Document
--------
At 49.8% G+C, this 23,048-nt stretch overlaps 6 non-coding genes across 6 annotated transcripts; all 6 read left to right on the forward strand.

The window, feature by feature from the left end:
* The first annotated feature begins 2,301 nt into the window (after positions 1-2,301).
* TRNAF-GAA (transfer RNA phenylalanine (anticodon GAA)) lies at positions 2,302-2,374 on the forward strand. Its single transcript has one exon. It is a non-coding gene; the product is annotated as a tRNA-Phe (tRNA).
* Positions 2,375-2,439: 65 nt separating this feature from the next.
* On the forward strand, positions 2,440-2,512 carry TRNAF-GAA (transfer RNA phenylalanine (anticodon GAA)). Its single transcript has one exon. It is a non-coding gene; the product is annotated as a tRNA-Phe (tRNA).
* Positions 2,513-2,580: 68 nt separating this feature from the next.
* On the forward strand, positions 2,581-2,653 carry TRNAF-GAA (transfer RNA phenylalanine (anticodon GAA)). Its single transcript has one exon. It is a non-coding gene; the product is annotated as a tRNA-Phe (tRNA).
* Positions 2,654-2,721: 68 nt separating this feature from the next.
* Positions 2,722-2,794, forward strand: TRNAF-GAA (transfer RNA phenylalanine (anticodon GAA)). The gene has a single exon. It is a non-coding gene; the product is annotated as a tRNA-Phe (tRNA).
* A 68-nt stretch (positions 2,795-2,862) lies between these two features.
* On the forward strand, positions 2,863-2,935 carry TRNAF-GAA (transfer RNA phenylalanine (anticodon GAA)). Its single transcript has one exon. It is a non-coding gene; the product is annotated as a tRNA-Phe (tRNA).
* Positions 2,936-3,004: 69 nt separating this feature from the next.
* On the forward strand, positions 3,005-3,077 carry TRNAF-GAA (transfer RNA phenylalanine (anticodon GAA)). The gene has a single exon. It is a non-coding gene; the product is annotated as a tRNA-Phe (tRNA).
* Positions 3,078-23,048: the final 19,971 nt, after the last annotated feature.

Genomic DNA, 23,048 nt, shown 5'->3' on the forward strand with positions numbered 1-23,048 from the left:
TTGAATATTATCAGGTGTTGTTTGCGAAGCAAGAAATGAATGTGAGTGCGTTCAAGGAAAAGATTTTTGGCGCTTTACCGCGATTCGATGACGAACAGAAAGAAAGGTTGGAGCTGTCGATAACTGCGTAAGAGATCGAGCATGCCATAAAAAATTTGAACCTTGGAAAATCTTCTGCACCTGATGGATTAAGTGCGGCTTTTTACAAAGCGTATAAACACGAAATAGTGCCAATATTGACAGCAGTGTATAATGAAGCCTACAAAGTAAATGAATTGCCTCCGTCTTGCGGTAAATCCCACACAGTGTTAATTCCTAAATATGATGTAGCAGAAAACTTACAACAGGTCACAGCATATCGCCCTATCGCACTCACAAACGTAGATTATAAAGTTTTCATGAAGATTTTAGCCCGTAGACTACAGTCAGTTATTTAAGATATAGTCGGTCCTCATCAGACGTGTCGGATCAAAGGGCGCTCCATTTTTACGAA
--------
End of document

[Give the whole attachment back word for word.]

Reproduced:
At 49.8% G+C, this 23,048-nt stretch overlaps 6 non-coding genes across 6 annotated transcripts; all 6 read left to right on the forward strand.

The window, feature by feature from the left end:
* The first annotated feature begins 2,301 nt into the window (after positions 1-2,301).
* TRNAF-GAA (transfer RNA phenylalanine (anticodon GAA)) lies at positions 2,302-2,374 on the forward strand. Its single transcript has one exon. It is a non-coding gene; the product is annotated as a tRNA-Phe (tRNA).
* Positions 2,375-2,439: 65 nt separating this feature from the next.
* On the forward strand, positions 2,440-2,512 carry TRNAF-GAA (transfer RNA phenylalanine (anticodon GAA)). Its single transcript has one exon. It is a non-coding gene; the product is annotated as a tRNA-Phe (tRNA).
* Positions 2,513-2,580: 68 nt separating this feature from the next.
* On the forward strand, positions 2,581-2,653 carry TRNAF-GAA (transfer RNA phenylalanine (anticodon GAA)). Its single transcript has one exon. It is a non-coding gene; the product is annotated as a tRNA-Phe (tRNA).
* Positions 2,654-2,721: 68 nt separating this feature from the next.
* Positions 2,722-2,794, forward strand: TRNAF-GAA (transfer RNA phenylalanine (anticodon GAA)). The gene has a single exon. It is a non-coding gene; the product is annotated as a tRNA-Phe (tRNA).
* A 68-nt stretch (positions 2,795-2,862) lies between these two features.
* On the forward strand, positions 2,863-2,935 carry TRNAF-GAA (transfer RNA phenylalanine (anticodon GAA)). Its single transcript has one exon. It is a non-coding gene; the product is annotated as a tRNA-Phe (tRNA).
* Positions 2,936-3,004: 69 nt separating this feature from the next.
* On the forward strand, positions 3,005-3,077 carry TRNAF-GAA (transfer RNA phenylalanine (anticodon GAA)). The gene has a single exon. It is a non-coding gene; the product is annotated as a tRNA-Phe (tRNA).
* Positions 3,078-23,048: the final 19,971 nt, after the last annotated feature.

Genomic DNA, 23,048 nt, shown 5'->3' on the forward strand with positions numbered 1-23,048 from the left:
TTGAATATTATCAGGTGTTGTTTGCGAAGCAAGAAATGAATGTGAGTGCGTTCAAGGAAAAGATTTTTGGCGCTTTACCGCGATTCGATGACGAACAGAAAGAAAGGTTGGAGCTGTCGATAACTGCGTAAGAGATCGAGCATGCCATAAAAAATTTGAACCTTGGAAAATCTTCTGCACCTGATGGATTAAGTGCGGCTTTTTACAAAGCGTATAAACACGAAATAGTGCCAATATTGACAGCAGTGTATAATGAAGCCTACAAAGTAAATGAATTGCCTCCGTCTTGCGGTAAATCCCACACAGTGTTAATTCCTAAATATGATGTAGCAGAAAACTTACAACAGGTCACAGCATATCGCCCTATCGCACTCACAAACGTAGATTATAAAGTTTTCATGAAGATTTTAGCCCGTAGACTACAGTCAGTTATTTAAGATATAGTCGGTCCTCATCAGACGTGTCGGATCAAAGGGCGCTCCATTTTTACGAA